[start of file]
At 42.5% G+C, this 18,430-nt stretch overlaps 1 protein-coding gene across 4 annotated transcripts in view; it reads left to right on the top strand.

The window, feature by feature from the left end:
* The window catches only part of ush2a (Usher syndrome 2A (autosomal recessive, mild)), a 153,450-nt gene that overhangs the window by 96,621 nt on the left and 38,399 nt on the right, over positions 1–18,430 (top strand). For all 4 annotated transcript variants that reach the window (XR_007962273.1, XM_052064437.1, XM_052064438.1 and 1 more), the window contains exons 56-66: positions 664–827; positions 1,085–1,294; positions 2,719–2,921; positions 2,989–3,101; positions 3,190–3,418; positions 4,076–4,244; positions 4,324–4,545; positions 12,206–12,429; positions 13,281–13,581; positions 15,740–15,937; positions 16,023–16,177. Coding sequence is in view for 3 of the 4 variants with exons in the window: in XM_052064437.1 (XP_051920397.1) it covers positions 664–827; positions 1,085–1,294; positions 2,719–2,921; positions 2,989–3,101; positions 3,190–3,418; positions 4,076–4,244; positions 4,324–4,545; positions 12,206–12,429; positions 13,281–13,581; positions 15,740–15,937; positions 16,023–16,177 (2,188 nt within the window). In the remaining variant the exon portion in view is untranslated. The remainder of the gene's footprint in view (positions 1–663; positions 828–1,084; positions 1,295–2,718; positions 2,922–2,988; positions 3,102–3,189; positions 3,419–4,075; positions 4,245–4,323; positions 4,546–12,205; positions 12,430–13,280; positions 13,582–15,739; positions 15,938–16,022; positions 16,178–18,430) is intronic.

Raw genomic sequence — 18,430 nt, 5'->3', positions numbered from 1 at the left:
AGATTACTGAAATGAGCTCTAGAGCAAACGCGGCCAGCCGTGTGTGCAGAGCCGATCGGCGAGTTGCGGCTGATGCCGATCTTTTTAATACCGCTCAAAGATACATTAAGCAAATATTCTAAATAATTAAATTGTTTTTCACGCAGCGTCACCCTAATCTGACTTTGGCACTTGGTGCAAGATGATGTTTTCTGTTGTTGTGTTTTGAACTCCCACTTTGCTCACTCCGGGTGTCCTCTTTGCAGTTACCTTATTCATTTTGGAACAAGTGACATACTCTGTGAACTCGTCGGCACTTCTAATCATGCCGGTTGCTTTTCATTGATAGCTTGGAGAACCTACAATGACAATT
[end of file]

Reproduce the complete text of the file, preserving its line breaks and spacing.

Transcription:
At 42.5% G+C, this 18,430-nt stretch overlaps 1 protein-coding gene across 4 annotated transcripts in view; it reads left to right on the top strand.

The window, feature by feature from the left end:
* The window catches only part of ush2a (Usher syndrome 2A (autosomal recessive, mild)), a 153,450-nt gene that overhangs the window by 96,621 nt on the left and 38,399 nt on the right, over positions 1–18,430 (top strand). For all 4 annotated transcript variants that reach the window (XR_007962273.1, XM_052064437.1, XM_052064438.1 and 1 more), the window contains exons 56-66: positions 664–827; positions 1,085–1,294; positions 2,719–2,921; positions 2,989–3,101; positions 3,190–3,418; positions 4,076–4,244; positions 4,324–4,545; positions 12,206–12,429; positions 13,281–13,581; positions 15,740–15,937; positions 16,023–16,177. Coding sequence is in view for 3 of the 4 variants with exons in the window: in XM_052064437.1 (XP_051920397.1) it covers positions 664–827; positions 1,085–1,294; positions 2,719–2,921; positions 2,989–3,101; positions 3,190–3,418; positions 4,076–4,244; positions 4,324–4,545; positions 12,206–12,429; positions 13,281–13,581; positions 15,740–15,937; positions 16,023–16,177 (2,188 nt within the window). In the remaining variant the exon portion in view is untranslated. The remainder of the gene's footprint in view (positions 1–663; positions 828–1,084; positions 1,295–2,718; positions 2,922–2,988; positions 3,102–3,189; positions 3,419–4,075; positions 4,245–4,323; positions 4,546–12,205; positions 12,430–13,280; positions 13,582–15,739; positions 15,938–16,022; positions 16,178–18,430) is intronic.

Raw genomic sequence — 18,430 nt, 5'->3', positions numbered from 1 at the left:
AGATTACTGAAATGAGCTCTAGAGCAAACGCGGCCAGCCGTGTGTGCAGAGCCGATCGGCGAGTTGCGGCTGATGCCGATCTTTTTAATACCGCTCAAAGATACATTAAGCAAATATTCTAAATAATTAAATTGTTTTTCACGCAGCGTCACCCTAATCTGACTTTGGCACTTGGTGCAAGATGATGTTTTCTGTTGTTGTGTTTTGAACTCCCACTTTGCTCACTCCGGGTGTCCTCTTTGCAGTTACCTTATTCATTTTGGAACAAGTGACATACTCTGTGAACTCGTCGGCACTTCTAATCATGCCGGTTGCTTTTCATTGATAGCTTGGAGAACCTACAATGACAATT